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Team of the Month: a February-born World Cricket XI

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Roar Guru
5th February, 2024

This team is a seriously good one, and ranks among the strongest in the entire series, as it contains seven great batsmen, and four superb bowlers.

Despite February offering fewer birth dates than any other month, it would certainly outplay its January counterpart Team of the Month: a January-born World Cricket XI.

Not a single pre-WWII cricketer warranted selection, for no other reason than sheer chance.

1. Bob Simpson (Australia, born 3 February 1936, vice-captain)
62 Tests, 1957-78, 4869 runs at 46.81, ten centuries, 71 wickets at 42.26, 110 catches

Simpson was an outstanding opening batsman, a very useful leg-spinner, and one of the finest-ever slip fieldsmen.

He made his first-class debut aged 16. His Test career had two separate phases, firstly during 1957-1967, and later in the World Series Cricket era at the age of 41.

His first Test century was 311 from 743 deliveries in his thirtieth match, at Old Trafford in 1964. During the period between that match and his initial retirement, he averaged 63.53.


Other career highlights included innings of 201 in Bridgetown in 1964/65, and 225 against England in Adelaide in 1965/66. Following his return to first-class cricket, he scored 176 against India at the WACA in 1977/78

Bob Simpson

(Photo by Don Morley/Allport/Getty Images/Hulton Archive)

2. Bill Lawry (Australia, born 11 February 1937)
67 Tests, 1961-71, 5234 runs at 47.15, 13 centuries

Lawry was a left-handed batsman who formed an outstanding opening combination with Simpson against many great fast-bowling pairs including Fred Trueman and Brian Statham, and Wes Hall and Charlie Griffith.

Their career output was 3,600 runs from 64 partnerships, for an average stand of 59 runs. He twice carried his bat through a Test innings.

Against England in 1961 in his debut series, he scored 420 runs at 52.50. In Australia’s home Ashes series of 1965/66, he amassed 592 runs at 84.57.

In Bridgetown in 1964/65, he and Simpson shared a 382-run opening partnership. At home to the West Indies in 1968/69, he totalled 667 runs at 83.37.


3. Graeme Smith (South Africa, born 1 February 1981, captain)
117 Tests, 2002-2014, 9265 runs at 48.25, 27 centuries, 169 catches

The left-handed Smith is one of his nation’s finest captains and opening batsmen. He was appointed its youngest-ever leader at age 22, and scored two double-centuries within his first four games in charge. His 109 games as captain is a world record.

Between 2007 and 2013, his teams won eight away series and lost none. In 2008/09 he led South Africa to its first series victory in Australia, and batted with a broken hand at the SCG.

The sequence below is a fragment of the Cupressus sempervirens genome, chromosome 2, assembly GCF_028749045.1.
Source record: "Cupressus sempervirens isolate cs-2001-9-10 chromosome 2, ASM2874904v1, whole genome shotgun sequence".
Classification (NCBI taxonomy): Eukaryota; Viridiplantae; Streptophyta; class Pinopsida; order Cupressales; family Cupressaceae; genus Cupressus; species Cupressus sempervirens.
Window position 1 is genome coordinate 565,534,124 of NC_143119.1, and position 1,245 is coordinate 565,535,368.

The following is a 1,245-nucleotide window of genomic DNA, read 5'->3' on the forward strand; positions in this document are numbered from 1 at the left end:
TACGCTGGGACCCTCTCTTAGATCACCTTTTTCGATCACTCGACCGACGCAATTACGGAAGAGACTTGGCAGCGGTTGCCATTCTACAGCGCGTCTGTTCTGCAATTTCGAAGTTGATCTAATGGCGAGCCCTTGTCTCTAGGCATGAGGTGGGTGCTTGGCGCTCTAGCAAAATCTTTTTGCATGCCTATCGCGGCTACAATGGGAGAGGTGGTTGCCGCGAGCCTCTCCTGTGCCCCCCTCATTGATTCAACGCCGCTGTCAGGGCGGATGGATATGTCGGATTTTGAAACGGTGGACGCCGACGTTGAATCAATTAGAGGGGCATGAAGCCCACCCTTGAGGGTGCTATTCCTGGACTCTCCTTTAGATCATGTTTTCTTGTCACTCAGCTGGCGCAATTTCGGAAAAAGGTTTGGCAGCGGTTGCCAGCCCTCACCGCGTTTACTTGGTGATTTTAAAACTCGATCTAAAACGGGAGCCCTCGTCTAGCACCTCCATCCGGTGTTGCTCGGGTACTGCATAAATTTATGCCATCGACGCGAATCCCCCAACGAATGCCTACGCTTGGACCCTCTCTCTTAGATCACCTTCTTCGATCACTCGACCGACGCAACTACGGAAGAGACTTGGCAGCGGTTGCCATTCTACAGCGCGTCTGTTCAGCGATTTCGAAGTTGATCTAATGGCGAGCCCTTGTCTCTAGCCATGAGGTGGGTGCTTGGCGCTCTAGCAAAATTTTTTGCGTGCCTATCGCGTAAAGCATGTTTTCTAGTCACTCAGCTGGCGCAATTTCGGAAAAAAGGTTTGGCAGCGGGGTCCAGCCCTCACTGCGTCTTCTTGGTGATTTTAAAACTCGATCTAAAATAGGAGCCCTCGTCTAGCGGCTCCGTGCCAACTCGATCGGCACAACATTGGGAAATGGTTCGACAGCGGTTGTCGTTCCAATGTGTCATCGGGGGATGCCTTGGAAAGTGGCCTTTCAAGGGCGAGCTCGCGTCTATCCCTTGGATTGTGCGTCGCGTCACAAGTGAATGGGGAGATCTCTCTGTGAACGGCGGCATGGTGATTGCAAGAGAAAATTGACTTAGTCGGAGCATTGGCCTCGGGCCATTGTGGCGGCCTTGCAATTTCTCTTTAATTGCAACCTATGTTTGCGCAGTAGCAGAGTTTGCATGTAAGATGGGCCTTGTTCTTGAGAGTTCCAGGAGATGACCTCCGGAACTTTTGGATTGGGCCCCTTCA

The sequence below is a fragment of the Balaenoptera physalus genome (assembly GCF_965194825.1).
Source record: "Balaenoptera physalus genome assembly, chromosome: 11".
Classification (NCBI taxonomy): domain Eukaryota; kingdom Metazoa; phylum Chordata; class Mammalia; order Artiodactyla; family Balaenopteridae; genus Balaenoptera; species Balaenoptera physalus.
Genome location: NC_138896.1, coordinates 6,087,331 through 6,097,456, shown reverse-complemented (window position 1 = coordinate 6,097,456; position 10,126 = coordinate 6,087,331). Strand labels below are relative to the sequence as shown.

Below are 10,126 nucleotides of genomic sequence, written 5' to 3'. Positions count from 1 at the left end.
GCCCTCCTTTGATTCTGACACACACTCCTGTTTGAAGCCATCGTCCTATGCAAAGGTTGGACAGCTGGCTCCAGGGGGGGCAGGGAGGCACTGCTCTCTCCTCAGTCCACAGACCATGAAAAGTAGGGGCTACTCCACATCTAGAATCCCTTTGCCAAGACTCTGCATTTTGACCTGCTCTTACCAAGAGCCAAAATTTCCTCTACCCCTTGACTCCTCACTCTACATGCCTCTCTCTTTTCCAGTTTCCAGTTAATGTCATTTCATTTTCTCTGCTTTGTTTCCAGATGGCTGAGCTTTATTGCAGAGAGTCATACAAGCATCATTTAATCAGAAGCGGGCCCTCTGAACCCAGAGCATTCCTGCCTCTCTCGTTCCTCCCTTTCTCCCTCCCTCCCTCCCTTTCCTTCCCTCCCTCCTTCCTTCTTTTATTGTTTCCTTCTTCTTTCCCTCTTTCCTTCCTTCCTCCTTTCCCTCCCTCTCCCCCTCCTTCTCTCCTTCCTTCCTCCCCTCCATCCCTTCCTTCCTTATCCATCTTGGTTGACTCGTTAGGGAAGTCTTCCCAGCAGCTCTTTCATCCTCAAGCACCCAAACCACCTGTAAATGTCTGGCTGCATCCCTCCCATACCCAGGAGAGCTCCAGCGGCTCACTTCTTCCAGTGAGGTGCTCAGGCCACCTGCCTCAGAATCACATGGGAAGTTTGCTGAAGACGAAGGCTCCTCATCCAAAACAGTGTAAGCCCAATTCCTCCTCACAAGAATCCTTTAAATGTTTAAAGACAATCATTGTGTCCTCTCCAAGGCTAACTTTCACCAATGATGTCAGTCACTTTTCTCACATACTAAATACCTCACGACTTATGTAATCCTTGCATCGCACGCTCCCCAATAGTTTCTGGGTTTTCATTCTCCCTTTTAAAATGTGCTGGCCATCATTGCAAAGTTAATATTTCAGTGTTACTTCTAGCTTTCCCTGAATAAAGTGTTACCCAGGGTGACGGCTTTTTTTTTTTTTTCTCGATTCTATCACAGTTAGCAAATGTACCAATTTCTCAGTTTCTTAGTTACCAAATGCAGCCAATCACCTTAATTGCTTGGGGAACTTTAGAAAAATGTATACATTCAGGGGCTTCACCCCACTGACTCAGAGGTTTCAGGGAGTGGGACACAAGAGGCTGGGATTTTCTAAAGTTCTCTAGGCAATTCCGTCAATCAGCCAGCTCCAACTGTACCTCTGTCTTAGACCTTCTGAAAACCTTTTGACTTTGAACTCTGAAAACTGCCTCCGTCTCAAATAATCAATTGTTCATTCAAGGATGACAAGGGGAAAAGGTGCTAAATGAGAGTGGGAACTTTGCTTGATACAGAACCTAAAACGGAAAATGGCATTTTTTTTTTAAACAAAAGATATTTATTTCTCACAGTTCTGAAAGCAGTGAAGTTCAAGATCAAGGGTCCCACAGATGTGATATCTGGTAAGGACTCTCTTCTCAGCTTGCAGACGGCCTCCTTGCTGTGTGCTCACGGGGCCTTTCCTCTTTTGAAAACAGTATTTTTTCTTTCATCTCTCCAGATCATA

Cricinfo named him in its all-time South Africa XI in 2010. It also recently rated two innings by him among the best 100 ever played.

At Edgbaston in 2008, he scored 154 not out to anchor a successful 281-run chase. Against Australia in Cape Town in 2011/12, he scored 101 not out in a victorious pursuit of a 236-run target, after the match’s two preceding team totals had been 96 and 47.

4. Graeme Pollock (South Africa, born 27 February 1944)
23 Tests, 1963-1970, 2256 runs at 60.97, seven centuries


The left-handed Pollock is one of the game’s finest-ever middle-order batsmen. His peak ICC batting ranking in 1970 is the seventeenth highest of all time.

Cricinfo named him in its all-time South Africa XI in 2010. Following South Africa’s isolation he played his last Test match at age 26.

The only batsmen to have played 20 innings and achieved a higher average are Don Bradman, Adam Voges and (to date) Harry Brook.

His three highest scores were all made against Australia. They comprised 274 in Durban in 1969/70, 209 in Cape Town in 1966/67, and 175 in Adelaide in 1963/64 when aged just 19.

Other highlights included a match-winning 125 from 145 deliveries at Trent Bridge in 1965 and an innings of 136 for a World XI against Australia in Adelaide in 1971/72.

5. Everton Weekes (West Indies, born 26 February 1925)
48 Tests, 1948-1958, 4455 runs at 58.61, 15 centuries

Weekes was one of “the Three Ws,” and an aggressive batsman with a wide range of strokes. His peak ICC batting ranking in 1956 is the seventeenth highest of all time. Only eight batsmen have a higher career average.


In India in 1947/48, his first tour, he scored four consecutive centuries and in his next innings was controversially run out for 90.

Other career highlights included scores of 206 against England in Port of Spain in 1953/54, and 197 against Pakistan in Bridgetown in 1957/58.

6. Mohammad Azharuddin (India, born 8 February 1963)
99 Tests, 1985-2000, 6215 runs at 45.03, 22 centuries, 105 catches

Azharuddin was an elegant batsman whose reputation was unfortunately ruined by a conviction for match-fixing. He scored a century in each of his first three Tests, as well as one in his final game.

Other career highlights included innings of 121 at Lord’s in 1990, and 182 from just 197 deliveries against England in Kolkata in 1992/93. No other fieldsman has bettered his five catches in an innings, in Karachi in 1989/90.

AB De Villiers bats on day 1 of the 4th Sunfoil Test in 2018

AB de Villiers (Photo by Lee Warren/Gallo Images/Getty Images)

7. AB de Villiers (South Africa, born 17 February 1984)
114 Tests, 2004-2018, 8765 runs at 50.66, 22 centuries, 222 catches and five stumpings


De Villiers was a supremely talented all-round sportsman who batted everywhere in the top order.

In 24 games as a wicket-keeper, he averaged 57.41 with the bat and scored seven centuries. His peak ICC batting ranking in 2014 is the thirteenth highest of all time.